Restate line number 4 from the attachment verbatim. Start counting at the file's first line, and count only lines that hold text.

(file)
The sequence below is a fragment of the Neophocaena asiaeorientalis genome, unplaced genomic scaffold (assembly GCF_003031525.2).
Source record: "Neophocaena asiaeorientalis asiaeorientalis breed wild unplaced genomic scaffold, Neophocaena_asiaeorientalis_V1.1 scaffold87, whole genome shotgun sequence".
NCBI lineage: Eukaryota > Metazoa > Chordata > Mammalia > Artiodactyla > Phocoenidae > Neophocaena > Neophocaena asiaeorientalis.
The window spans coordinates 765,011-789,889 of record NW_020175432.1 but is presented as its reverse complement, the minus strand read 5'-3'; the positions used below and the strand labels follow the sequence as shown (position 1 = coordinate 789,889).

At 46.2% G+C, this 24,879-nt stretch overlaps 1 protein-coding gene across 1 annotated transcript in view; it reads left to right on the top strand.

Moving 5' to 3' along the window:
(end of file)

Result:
The window spans coordinates 765,011-789,889 of record NW_020175432.1 but is presented as its reverse complement, the minus strand read 5'-3'; the positions used below and the strand labels follow the sequence as shown (position 1 = coordinate 789,889).